Wound Care

When the body’s natural healing process is delayed, a wound can become an ongoing medical issue. Many factors influence the rate at which a wound heals. Poor circulation, inadequate nutrition, chronic diseases and excessive bacteria at the wound site can all slow the healing process. Without proper treatment, chronic wounds can lead to deterioration of surrounding tissue, infection, gangrene and even amputation.

Throughout Tampa Bay, BayCare has centers dedicated to the treatment of slow healing and non-healing wounds. The first step is a comprehensive evaluation by our wound care professionals to obtain your medical history, examine your wound and take initial wound measurements.

Many insurance programs require pre-authorization for this initial visit. Staff at our wound care centers will work with your physician’s office to obtain any necessary pre-approvals.

Call (855) 546-6296 for a physician referral or more wound care information.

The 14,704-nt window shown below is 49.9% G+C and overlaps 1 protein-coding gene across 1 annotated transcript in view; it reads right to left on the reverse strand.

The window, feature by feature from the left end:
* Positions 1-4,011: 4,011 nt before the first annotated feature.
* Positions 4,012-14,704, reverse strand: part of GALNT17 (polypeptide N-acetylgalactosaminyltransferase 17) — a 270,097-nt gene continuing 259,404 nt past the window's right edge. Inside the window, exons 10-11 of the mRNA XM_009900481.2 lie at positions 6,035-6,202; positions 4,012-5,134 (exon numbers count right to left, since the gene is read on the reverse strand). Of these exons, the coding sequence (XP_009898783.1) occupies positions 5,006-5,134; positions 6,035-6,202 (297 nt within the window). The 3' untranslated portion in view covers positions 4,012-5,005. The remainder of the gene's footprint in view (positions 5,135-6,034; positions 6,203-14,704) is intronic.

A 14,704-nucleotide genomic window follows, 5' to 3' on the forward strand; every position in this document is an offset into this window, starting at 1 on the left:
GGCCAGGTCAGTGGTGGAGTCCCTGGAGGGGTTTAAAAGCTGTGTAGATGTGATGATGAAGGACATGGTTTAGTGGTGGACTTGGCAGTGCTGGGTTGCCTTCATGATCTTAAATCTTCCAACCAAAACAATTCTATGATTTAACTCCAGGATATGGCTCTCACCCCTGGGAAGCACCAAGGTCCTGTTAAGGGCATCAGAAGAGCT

A Member of the Healogics Network

Healogics logo with The Power to heal tagline

Telemedicine Visit

eWound™ allows you to meet remotely with a certified wound nurse. Via teleconference, the nurse is able to assess wounds, order medication or determine if an in-person visit is necessary.
A man with a bandaged left foot, ankle and calf is resting on his sofa while talking to a doctor via video chat on his laptop.
A male patient is getting treatment for a wound on his shoulder.

Wound Care Centers

Our Wound Care Centers offer specialized outpatient care for patients with chronic, non-healing wounds that have been present for several weeks, and show little or no sign of improvement with standard treatment. By partnering with Healogics, the nationwide leader and largest provider of advanced wound care services, BayCare will provide advanced treatment with the same level of personalized care you’ve come to expect from our wound care centers.

Wound Care Team

BayCare's wound care team includes physicians, nurses, hyperbaric (oxygen therapy) physicians and technicians, infectious disease physicians and ostomy care nurses.
A smiling male patient talks with two female nurses and a male nurse